The Indian economy is facing an unprecedented crisis, both of the pandemic and deteriorating economic strategic shifts because of land-border territorial disputes. Balancing the pandemic and also overcoming the challenge of making in India and take benefit of China plus one strategy is the need of the hour.
- Why Slow Down before the pandemic?
- Pandemic effect
- Atmanirbhar India
- China plus one strategy
- Compete with China
Why Slowdown before the Pandemic?
Consumption demand is the biggest driver of economic growth in India:
- In 2019-20, Private Final Consumption Expenditure (PFCE) had a share of 57% in India’s GDP.
- PFCE growth collapsed to 2.7% in the March 2020 quarter, the lowest since June 2012.
- Given the strengthening headwinds to consumption demand, firms started shelving investment plans.
- This can be seen in Gross Fixed Capital Formation (GFCF) contracting at an increasing rate for three consecutive quarters ending March 2020.
- A collapse in investment demand has adverse implications for the future growth potential of the economy.
- It was only government expenditure that was acting as a counter-cyclical force to some extent.
Fall in nominal growth was bigger:
- Nominal GDP growth in 2019-20 fell to just 7.2%, the lowest since 1975-76.
- The 2019-20 Union Budget assumed a 12% nominal growth.
- Nominal GDP is crucial for revenue collections, as taxes are a fraction of nominal incomes.
- The sharp fall in nominal growth was a big reason for a huge shortfall in tax collections in 2019-20.
- According to data from the Controller General of Accounts, which works under the ministry of finance, gross tax revenue collections were just 81.6% of the budget estimates in 2019-20, the lowest since 2000-01.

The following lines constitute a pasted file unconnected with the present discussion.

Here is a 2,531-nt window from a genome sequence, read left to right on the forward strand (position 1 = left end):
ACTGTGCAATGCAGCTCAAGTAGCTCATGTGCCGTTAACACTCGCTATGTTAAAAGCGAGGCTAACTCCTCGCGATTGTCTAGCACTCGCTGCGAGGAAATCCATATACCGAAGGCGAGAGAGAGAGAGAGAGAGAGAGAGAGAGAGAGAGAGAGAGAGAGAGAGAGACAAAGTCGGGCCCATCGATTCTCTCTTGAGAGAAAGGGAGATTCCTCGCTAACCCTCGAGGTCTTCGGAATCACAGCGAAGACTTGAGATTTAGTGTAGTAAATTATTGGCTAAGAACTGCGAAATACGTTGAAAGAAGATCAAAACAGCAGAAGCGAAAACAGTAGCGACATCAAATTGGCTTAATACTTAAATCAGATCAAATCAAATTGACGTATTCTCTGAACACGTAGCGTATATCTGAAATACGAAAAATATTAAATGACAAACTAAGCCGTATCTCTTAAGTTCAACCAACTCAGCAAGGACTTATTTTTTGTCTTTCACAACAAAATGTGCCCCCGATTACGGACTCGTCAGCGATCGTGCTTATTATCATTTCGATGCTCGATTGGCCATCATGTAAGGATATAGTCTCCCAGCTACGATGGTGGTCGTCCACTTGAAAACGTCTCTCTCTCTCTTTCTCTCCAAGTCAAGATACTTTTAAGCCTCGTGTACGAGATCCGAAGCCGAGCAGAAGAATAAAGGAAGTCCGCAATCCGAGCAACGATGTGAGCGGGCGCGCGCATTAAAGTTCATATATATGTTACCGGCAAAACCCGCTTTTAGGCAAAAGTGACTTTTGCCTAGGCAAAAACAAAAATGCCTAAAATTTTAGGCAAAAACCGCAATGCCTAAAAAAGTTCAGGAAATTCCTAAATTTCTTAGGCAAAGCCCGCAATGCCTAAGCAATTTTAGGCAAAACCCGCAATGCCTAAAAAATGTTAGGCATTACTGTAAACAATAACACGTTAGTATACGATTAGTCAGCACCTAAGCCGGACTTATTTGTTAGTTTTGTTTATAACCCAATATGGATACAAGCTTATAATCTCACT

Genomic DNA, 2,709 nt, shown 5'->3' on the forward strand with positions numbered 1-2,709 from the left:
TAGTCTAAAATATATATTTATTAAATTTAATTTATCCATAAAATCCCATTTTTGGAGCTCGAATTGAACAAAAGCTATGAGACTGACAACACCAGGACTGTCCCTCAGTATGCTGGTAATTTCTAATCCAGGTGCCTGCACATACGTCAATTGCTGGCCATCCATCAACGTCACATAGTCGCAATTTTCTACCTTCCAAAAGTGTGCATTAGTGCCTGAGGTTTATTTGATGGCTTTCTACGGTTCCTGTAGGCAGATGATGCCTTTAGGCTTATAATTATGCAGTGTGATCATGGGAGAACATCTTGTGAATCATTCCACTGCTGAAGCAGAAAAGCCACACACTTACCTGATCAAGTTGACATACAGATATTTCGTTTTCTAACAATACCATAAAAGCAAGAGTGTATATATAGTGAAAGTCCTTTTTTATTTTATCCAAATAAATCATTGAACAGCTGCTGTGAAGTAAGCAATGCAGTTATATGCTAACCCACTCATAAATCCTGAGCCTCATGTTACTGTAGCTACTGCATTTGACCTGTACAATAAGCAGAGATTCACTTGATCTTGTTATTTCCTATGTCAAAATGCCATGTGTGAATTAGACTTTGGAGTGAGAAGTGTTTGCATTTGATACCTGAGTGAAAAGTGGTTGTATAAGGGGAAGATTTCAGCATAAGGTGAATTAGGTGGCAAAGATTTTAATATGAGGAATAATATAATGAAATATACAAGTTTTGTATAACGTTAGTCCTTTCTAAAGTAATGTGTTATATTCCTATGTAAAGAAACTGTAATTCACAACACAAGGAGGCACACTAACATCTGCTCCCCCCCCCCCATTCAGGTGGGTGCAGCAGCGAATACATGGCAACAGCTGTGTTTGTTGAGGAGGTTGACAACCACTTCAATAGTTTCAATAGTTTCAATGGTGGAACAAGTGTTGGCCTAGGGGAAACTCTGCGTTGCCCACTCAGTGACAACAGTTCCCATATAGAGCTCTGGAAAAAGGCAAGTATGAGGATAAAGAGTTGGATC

- The Corporate tax cut announced in September 2019 and the overall slowdown in the economy exacerbated matters on the revenue collection front and the fiscal deficit reached 4.6% of GDP.
- Unemployment rose from 6.7% on 15 March to 26% on 19 April and then back down to pre-lockdown levels by mid-June.
- During the lockdown, an estimated 14 crore (140 million) people lost employment while salaries were cut for many others.
- More than 45% of households across the nation have reported an income drop as compared to the previous year.
- The Indian economy was expected to lose over ₹32,000 crores (US$4.5 billion) every day during the first 21-days of complete lockdown, which was declared following the coronavirus outbreak.
- Under complete lockdown, less than a quarter of India’s $2.8 trillion economic movements was functional.
- Up to 53% of businesses in the country were projected to be significantly affected.
- Supply chains have been put under stress with the lockdown restrictions in place.
- Those in the informal sectors and daily wage groups have been at the most risk.
- A large number of farmers around the country who grow perishables also faced uncertainty.
Atma Nirbhar India:
Prime Minister announced a 20 lakh crore stimulus package to jump-start the economy. The measures not only included relief measures for the troubled sectors but also outlined a new vision for emerging India.
1.National Policy on Electronics 2019 (NPE 2019):
- India as a global hub for Electronics System Design and Manufacturing (ESDM) by encouraging and driving capabilities in the country for developing core components, including chipsets, and creating an enabling environment for the industry to compete globally.
- An incentive of 25% on capital expenditure on plant, machinery, equipment, associated utilities, and technology, including for R&D to the industrial units making an investment for manufacturing of electronic components, semiconductors, ATMP, specialized sub-assemblies, and capital goods for these items, in the specified categories.
- This will cater to all segments of electronics manufacturing such as Mobile Electronics, Consumer Electronics, Industrial Electronics, Automotive Electronics, Medical Electronics, Strategic Electronics, Power Electronics, Telecom Equipment, Computer Hardware etc…
2. Modified Electronics Manufacturing Clusters (EMC 2.0) Scheme:
- It would support the setting up of both Electronics Manufacturing Clusters (EMCs) and Common Facility Centers (CFCs).
- An Electronics Manufacturing Cluster (EMC) would be set up in geographical areas of a certain minimum extent, preferably contiguous, where the focus is on the development of basic infrastructure, amenities, and other common facilities for the ESDM units.
- For Common Facility Centre (CFC), there should be a significant number of existing ESDM units located in the area and the focus is on upgrading common technical infrastructure and providing common facilities for the ESDM units in such EMCs, Industrial Areas/Parks/industrial corridors.